On December 5, Vice President Joe Biden told a group of reporters at the Capitol, “I am going to run in 2020.” He then followed up with an ambiguous, “I’m not committing not to run. I’m not committed to anything. I learned a long time ago, fate has a strange way of intervening.”
When Biden, who is just a year older than Sen. Bernie Sanders, ran for president in 1988 and 2008, he failed to garner much support in either campaign. While speculation about the 2020 presidential election is premature, it does serve as a premise for introspection as to what direction the Democratic Party should head toward in the wake of Hillary Clinton’s loss, and eight years of Democrats disappearing in numbers from both houses of Congress and state legislatures across the country. Biden, a moderate establishment Democrat, is nowhere near the right direction for Democrats if they intend to recoup their losses and regain the presidency in 2020.
The Democratic establishment has resisted reform and accountability for their failures. Going forward, the party’s strategy is preserving the status quo in hopes Donald Trump governs himself and Republicans out of office by 2020. But this didn’t work for Democrats in 2004 with Bush, or 1984 with Reagan. As a strategy, it is a surefire way for Democrats to continue losing voters to Republicans, third parties and apathy.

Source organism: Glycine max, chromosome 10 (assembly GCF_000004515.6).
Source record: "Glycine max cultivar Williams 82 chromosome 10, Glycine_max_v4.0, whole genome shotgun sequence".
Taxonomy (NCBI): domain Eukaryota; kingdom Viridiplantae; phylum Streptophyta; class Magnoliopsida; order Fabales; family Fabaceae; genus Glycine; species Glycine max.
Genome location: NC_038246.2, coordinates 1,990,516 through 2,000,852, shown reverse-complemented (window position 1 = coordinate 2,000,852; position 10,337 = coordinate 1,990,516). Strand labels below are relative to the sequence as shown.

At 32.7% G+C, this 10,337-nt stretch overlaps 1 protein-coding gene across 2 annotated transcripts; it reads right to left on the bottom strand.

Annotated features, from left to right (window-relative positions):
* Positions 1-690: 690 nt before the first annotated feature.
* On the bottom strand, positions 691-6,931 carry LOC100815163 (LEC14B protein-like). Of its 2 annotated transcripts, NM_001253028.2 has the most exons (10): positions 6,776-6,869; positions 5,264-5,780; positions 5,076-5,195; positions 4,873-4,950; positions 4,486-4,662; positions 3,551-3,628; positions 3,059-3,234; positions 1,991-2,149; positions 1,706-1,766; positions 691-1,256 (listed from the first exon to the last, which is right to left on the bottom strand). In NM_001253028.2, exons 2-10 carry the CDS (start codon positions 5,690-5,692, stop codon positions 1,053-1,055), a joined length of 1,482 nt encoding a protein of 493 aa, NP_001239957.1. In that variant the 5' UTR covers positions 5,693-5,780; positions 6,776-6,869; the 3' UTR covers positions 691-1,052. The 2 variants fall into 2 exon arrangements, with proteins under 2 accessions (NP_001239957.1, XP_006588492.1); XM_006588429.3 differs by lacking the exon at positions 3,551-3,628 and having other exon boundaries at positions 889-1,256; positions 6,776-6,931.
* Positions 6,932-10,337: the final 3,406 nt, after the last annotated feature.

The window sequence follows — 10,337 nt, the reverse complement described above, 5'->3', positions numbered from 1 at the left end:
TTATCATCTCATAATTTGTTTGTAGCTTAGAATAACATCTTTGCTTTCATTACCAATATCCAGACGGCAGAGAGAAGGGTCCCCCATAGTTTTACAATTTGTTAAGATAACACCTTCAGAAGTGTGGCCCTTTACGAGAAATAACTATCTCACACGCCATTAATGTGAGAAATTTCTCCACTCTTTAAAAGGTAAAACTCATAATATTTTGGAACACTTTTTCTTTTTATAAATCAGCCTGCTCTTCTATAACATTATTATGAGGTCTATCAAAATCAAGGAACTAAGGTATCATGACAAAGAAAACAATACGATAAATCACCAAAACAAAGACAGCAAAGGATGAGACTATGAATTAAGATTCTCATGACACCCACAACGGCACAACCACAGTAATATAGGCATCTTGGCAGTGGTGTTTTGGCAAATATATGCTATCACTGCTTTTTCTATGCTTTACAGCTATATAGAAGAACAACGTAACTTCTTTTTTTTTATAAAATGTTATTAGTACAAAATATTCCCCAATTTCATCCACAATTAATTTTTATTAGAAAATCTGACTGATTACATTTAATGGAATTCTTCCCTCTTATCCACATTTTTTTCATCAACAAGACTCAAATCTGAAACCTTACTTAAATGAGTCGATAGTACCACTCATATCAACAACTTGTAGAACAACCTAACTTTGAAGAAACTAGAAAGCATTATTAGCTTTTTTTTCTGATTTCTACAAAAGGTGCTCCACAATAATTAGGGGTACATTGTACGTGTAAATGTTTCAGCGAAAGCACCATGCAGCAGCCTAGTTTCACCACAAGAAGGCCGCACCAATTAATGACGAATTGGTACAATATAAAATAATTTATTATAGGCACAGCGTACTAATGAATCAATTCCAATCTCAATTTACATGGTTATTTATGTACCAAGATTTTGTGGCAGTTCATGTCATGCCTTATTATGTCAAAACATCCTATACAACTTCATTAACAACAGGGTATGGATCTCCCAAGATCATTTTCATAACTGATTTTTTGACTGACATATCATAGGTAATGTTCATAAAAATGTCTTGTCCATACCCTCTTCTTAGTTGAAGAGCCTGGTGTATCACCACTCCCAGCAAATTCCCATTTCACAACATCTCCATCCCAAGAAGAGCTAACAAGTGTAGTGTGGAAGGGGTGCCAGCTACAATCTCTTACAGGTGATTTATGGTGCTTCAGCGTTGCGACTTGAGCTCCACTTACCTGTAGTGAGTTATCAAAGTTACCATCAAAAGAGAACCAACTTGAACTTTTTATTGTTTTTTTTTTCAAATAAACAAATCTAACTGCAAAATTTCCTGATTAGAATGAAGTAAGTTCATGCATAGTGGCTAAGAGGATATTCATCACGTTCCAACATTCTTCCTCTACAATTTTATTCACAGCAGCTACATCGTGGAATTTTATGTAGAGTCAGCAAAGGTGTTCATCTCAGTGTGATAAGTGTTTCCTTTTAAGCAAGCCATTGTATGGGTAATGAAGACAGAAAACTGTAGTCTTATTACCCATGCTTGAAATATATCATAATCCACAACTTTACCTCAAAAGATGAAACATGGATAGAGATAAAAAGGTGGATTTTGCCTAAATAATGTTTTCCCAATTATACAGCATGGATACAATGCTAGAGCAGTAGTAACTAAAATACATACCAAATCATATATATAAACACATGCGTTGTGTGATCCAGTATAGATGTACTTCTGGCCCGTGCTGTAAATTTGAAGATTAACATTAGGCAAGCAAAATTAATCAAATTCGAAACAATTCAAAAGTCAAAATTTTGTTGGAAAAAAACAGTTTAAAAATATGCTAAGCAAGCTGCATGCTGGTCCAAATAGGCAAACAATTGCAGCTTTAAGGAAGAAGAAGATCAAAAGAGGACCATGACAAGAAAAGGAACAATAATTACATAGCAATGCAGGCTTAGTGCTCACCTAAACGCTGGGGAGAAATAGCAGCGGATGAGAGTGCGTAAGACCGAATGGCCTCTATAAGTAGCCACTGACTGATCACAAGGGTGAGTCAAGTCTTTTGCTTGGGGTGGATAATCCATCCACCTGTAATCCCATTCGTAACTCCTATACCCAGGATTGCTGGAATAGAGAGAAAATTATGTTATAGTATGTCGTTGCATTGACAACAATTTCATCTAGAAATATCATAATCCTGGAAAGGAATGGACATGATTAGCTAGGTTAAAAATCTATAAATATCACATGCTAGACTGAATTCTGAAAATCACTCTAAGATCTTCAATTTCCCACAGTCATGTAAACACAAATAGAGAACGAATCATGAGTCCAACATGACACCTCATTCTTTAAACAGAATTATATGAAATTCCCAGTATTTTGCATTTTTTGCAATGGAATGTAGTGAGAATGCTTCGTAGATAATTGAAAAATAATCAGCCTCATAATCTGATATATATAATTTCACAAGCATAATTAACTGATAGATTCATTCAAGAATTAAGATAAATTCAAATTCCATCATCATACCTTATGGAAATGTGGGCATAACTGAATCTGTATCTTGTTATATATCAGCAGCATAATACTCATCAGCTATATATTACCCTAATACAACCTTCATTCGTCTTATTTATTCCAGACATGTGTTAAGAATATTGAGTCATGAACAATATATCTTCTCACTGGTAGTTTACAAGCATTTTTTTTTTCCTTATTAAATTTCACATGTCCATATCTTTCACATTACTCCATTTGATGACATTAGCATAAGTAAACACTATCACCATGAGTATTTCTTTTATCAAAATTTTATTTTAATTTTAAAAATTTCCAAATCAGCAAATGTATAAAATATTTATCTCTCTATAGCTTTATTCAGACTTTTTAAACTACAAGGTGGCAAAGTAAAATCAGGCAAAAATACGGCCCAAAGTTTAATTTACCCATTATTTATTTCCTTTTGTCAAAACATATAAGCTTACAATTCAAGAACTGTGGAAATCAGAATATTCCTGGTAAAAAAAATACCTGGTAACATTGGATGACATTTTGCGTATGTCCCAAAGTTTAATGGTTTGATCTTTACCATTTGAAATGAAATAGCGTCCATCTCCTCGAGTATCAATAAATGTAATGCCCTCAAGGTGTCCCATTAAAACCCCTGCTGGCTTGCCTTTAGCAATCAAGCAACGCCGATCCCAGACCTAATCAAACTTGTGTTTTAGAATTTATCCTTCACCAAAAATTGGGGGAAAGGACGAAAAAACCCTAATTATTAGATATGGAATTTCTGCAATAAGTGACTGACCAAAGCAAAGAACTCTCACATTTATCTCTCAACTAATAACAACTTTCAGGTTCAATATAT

A fun new tactic to boost Democratic Party’s image is elevating the possibility of Biden running for president in 2020. A series of memes starring President Obama and Biden went viral a few weeks ago, pushing Democrats’ core supporters to develop a nostalgia for the Obama presidency. Biden as a potential presidential nominee in 2020 is a self-indulgent exercise for Democratic partisans desperate to remain in the golden days of the Obama Administration.
These partisans are part of a dwindling portion of the Democratic Party that wants more Clinton, more Obama, more Biden. They’re stuck in a merry-go-round of self-denial as to the inherent flaws of neoliberalism. For them, Clinton could never have lost were it not for a barrage of villainous entities connected in unison to prevent “her turn” at the presidency. Russia, the FBI, fake news, Sanders, sexism and WikiLeaks were all stacked against Clinton. They can’t grasp why a vast network of corporate partnerships and admiration from the top one percent of Americans isn’t an endearing trait to most voters, even in comparison to a highly unfavorable candidate like Donald Trump.
In the face of this resistance to change, Sanders is mobilizing disenfranchised voters and the demographics Democrats need to recover. Sanders’ supporters were primarily millennials from every racial demographic, while older voters sided with the more familiar Clinton brand of politics. But millennial voters are the future of the Democratic Party, and for Democrats to start winning again, they need to start appealing to new generation of voters, not heeding to the archaic whims of an aging party leadership and their wealthy donors.